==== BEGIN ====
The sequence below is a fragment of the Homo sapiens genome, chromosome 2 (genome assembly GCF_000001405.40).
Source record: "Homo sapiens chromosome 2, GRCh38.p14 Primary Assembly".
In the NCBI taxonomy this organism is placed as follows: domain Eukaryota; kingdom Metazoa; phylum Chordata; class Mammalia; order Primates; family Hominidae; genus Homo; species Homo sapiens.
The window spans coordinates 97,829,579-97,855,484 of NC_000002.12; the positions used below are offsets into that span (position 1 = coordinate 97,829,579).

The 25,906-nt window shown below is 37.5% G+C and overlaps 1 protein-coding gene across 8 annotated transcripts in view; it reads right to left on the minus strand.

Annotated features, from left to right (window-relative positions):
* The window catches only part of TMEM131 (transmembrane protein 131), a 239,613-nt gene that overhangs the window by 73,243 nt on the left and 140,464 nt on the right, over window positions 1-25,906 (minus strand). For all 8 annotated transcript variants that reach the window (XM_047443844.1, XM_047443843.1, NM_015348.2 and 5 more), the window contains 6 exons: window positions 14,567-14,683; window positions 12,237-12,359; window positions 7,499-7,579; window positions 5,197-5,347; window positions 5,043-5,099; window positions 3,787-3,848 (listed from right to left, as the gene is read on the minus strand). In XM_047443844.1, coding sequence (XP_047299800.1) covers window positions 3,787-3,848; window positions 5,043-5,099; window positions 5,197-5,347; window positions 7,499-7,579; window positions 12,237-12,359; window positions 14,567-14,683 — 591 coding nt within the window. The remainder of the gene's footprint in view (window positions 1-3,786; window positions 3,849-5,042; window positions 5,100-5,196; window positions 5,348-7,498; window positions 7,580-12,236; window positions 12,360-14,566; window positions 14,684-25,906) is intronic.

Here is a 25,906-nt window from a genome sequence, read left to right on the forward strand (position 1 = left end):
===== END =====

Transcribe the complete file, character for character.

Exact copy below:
The sequence below is a fragment of the Homo sapiens genome, chromosome 2 (genome assembly GCF_000001405.40).
Source record: "Homo sapiens chromosome 2, GRCh38.p14 Primary Assembly".
In the NCBI taxonomy this organism is placed as follows: domain Eukaryota; kingdom Metazoa; phylum Chordata; class Mammalia; order Primates; family Hominidae; genus Homo; species Homo sapiens.
The window spans coordinates 97,829,579-97,855,484 of NC_000002.12; the positions used below are offsets into that span (position 1 = coordinate 97,829,579).

The 25,906-nt window shown below is 37.5% G+C and overlaps 1 protein-coding gene across 8 annotated transcripts in view; it reads right to left on the minus strand.

Annotated features, from left to right (window-relative positions):
* The window catches only part of TMEM131 (transmembrane protein 131), a 239,613-nt gene that overhangs the window by 73,243 nt on the left and 140,464 nt on the right, over window positions 1-25,906 (minus strand). For all 8 annotated transcript variants that reach the window (XM_047443844.1, XM_047443843.1, NM_015348.2 and 5 more), the window contains 6 exons: window positions 14,567-14,683; window positions 12,237-12,359; window positions 7,499-7,579; window positions 5,197-5,347; window positions 5,043-5,099; window positions 3,787-3,848 (listed from right to left, as the gene is read on the minus strand). In XM_047443844.1, coding sequence (XP_047299800.1) covers window positions 3,787-3,848; window positions 5,043-5,099; window positions 5,197-5,347; window positions 7,499-7,579; window positions 12,237-12,359; window positions 14,567-14,683 — 591 coding nt within the window. The remainder of the gene's footprint in view (window positions 1-3,786; window positions 3,849-5,042; window positions 5,100-5,196; window positions 5,348-7,498; window positions 7,580-12,236; window positions 12,360-14,566; window positions 14,684-25,906) is intronic.

Here is a 25,906-nt window from a genome sequence, read left to right on the forward strand (position 1 = left end):